Cov­er design by Eyal Solomon

Head­shot by Dan Brownstein

Best-sell­ing author and award-win­ning writ­ing pro­fes­sor Susan Shapiro chron­i­cles her jour­ney of betray­al, obses­sion, and grace in her dark and cap­ti­vat­ing new mem­oir, The For­give­ness Tour.

Shapiro has writ­ten thir­teen books includ­ing Five Men Who Broke My Heart, Light­ing Up, Unhooked, The Bosnia List and the writ­ing guide The Byline Bible. In the fol­low­ing con­ver­sa­tion, she dis­cuss­es her ear­ly influ­ences, cul­pa­bil­i­ty, and the Jew­ish psyche.

Emi­ly Stone: In The For­give­ness Tour, you men­tion your child­hood rab­bi talk­ing about atone­ment on Yom Kip­pur. Tell me more about your upbring­ing in Michigan.

Susan Shapiro: I grew up in a con­ser­v­a­tive Jew­ish home in West Bloom­field. I loved my par­ents, three broth­ers, and friends. Yet like many cre­ative types, I nev­er real­ly fit into nor­mal fam­i­ly life. I was an artis­tic, over­ly sen­si­tive black sheep lefty whose essen­tial tenets in life were culled from con­fes­sion­al poet­ry and Bob Dylan lyrics. Inter­est­ing­ly, my par­ents were both from the Low­er East Side of New York, so I sort of felt switched at birth. The day I moved to Green­wich Vil­lage to go to NYU grad school at twen­ty, I sat in Wash­ing­ton Square Park watch­ing all the weirdos in black clothes chain-smok­ing and quot­ing their bad poet­ry, and I thought: Oh, this is what was wrong with the first twen­ty years of my life. I was sup­posed to be here.

ES: What about your spir­i­tu­al life in New York?

SS: My child­hood rab­bi, Irwin Groner, used to say that Judaism is a reli­gion, a nation­al­i­ty, and a cul­ture, and that you can embrace only one aspect and still be a good Jew. I’d say I felt very cul­tur­al­ly con­nect­ed. I loved Israel — where I have many beloved rel­a­tives. And I grav­i­tat­ed towards Jew­ish fem­i­nists like Glo­ria Steinem and Ruth Bad­er Gins­burg; to jour­nal­ists like Janet Mal­colm and Ruth Gru­ber (who was in my writ­ing group); to fic­tion lumi­nar­ies like Isaac Bashe­vis Singer, Saul Bel­low, Philip Roth, Amy Bloom, and Etgar Keret; and to poets like Philip Levine, Adri­enne Rich, Louise Glück, and Yehu­da Amichai, as well as Joseph Brod­sky (born Jew­ish), with whom I stud­ied poet­ry with at NYU.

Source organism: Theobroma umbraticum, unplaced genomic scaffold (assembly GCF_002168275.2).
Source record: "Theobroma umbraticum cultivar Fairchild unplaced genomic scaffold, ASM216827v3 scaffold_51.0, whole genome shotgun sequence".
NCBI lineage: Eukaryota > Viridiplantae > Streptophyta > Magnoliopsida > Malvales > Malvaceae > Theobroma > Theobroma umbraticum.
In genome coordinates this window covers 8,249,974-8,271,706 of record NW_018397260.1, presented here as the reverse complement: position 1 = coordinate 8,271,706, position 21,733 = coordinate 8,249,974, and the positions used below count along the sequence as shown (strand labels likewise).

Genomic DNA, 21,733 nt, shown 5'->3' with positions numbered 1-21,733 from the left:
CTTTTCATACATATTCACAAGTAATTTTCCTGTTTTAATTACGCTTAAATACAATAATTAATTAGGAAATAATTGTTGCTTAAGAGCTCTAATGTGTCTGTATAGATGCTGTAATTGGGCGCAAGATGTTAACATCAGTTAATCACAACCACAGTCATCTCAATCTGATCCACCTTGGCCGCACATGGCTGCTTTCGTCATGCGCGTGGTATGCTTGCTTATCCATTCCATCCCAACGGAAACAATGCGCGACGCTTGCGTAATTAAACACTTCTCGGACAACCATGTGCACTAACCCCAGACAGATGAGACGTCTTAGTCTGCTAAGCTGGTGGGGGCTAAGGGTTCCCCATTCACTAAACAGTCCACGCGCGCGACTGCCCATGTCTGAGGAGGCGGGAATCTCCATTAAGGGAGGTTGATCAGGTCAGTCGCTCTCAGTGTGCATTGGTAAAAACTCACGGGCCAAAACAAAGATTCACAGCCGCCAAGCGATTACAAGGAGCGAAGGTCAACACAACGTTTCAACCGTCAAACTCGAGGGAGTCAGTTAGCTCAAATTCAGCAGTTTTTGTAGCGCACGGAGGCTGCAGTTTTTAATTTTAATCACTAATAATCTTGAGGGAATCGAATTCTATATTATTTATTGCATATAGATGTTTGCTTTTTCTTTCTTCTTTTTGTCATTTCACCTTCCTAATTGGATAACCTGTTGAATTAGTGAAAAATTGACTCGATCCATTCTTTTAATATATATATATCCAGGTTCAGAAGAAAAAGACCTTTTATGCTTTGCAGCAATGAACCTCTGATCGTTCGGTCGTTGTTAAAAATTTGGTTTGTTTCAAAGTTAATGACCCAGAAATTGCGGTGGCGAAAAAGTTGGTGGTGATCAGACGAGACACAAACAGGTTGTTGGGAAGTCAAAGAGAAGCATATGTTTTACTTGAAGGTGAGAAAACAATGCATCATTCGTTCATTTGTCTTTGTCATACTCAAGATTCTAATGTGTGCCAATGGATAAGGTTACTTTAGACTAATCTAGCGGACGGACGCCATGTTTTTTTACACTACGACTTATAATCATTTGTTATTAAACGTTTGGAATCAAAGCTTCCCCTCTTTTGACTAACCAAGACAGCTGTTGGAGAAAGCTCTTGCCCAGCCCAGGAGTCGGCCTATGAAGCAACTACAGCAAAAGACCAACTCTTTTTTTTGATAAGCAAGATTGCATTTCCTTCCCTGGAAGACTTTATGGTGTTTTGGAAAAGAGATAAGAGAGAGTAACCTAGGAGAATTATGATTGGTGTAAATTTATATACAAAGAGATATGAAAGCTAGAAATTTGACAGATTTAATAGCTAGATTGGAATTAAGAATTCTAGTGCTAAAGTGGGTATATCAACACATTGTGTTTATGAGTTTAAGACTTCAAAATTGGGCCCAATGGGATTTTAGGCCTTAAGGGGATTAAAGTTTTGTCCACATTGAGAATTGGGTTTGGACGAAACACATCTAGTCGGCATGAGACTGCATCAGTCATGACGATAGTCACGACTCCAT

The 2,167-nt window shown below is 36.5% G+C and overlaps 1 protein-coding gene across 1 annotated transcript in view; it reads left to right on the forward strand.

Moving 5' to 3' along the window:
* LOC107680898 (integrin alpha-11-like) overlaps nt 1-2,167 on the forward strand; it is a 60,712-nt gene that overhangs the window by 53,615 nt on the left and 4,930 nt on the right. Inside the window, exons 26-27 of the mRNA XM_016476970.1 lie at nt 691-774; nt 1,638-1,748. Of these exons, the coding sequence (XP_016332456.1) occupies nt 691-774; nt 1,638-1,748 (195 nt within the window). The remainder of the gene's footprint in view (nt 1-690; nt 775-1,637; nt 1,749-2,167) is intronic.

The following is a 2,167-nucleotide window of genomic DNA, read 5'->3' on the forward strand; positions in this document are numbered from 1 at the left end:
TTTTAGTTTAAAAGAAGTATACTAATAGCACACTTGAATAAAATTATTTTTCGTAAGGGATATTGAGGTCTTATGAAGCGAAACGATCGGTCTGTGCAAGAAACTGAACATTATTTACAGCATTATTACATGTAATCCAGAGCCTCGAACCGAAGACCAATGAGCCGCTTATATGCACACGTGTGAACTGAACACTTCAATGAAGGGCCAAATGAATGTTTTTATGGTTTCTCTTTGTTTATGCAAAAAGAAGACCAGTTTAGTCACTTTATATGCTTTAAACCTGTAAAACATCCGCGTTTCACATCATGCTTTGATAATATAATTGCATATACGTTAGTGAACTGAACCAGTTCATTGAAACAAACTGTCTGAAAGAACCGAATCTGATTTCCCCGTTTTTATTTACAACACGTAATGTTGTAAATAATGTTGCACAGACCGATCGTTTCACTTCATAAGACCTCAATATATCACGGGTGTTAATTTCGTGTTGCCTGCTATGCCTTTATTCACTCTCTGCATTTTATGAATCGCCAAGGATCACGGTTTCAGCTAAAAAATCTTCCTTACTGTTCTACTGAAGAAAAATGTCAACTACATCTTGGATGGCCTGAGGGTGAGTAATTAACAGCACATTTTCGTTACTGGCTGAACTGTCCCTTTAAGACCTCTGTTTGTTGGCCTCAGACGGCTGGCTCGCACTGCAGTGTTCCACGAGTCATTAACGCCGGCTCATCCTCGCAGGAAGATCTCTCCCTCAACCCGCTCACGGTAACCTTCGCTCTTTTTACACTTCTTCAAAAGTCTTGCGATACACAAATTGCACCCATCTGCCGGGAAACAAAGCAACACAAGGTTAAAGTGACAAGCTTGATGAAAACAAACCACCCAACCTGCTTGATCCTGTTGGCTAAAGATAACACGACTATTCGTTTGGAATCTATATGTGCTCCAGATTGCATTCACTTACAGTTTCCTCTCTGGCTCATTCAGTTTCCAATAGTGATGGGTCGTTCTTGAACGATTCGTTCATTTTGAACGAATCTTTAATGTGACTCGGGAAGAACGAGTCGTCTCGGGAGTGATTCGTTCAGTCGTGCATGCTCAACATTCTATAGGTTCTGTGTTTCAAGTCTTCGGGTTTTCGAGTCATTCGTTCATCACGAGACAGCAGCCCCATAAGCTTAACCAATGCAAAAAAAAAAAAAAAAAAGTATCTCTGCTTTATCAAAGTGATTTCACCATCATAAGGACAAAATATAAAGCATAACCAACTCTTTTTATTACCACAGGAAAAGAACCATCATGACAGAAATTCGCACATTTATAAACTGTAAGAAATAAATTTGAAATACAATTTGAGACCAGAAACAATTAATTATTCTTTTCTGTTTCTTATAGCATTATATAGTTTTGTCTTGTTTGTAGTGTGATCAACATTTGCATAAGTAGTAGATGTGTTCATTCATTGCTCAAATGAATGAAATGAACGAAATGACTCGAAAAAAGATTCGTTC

ES: Is the con­cept of for­give­ness some­thing ingrained in the Jew­ish religion?

SS: I think all reli­gions grap­ple with big uni­ver­sal ques­tions. Based on the wis­dom of the spir­i­tu­al lead­ers I inter­viewed, Judaism and Islam seem to con­sid­er for­give­ness con­tin­gent on atone­ment and repen­tance more than Chris­tian­i­ty, Hin­duism, and Bud­dhism. I’m very lit­er­al-mind­ed and odd­ly moral­is­tic for a left­wing failed poet, so the Jew­ish empha­sis on ask­ing for for­give­ness and grant­i­ng it made sense to me. As Mahat­ma Gand­hi once said, An eye for an eye and the whole would be blind.”

ES: In your mem­oir you seem to ques­tion whether for­give­ness is relat­ed to one’s own culpability?

SS: Most of the reli­gious lead­ers I spoke with felt that no sin was unpar­don­able. My fam­i­ly rab­bi, Joseph Krakoff, con­sid­ered a true Jew­ish apol­o­gy to be when the per­son who screwed up finds them­self in the same sit­u­a­tion again but deals with it dif­fer­ent­ly. That spoke to me, since my whole mem­oir cen­ters on the ques­tions: Can you for­give some­one who does­n’t apol­o­gize? Should you? I can for­give any­one any­thing — if they apol­o­gize and stop the hurt­ful behavior.

My fam­i­ly rab­bi, Joseph Krakoff, con­sid­ered a true Jew­ish apol­o­gy to be when the per­son who screwed up finds them­self in the same sit­u­a­tion again but deals with it differently.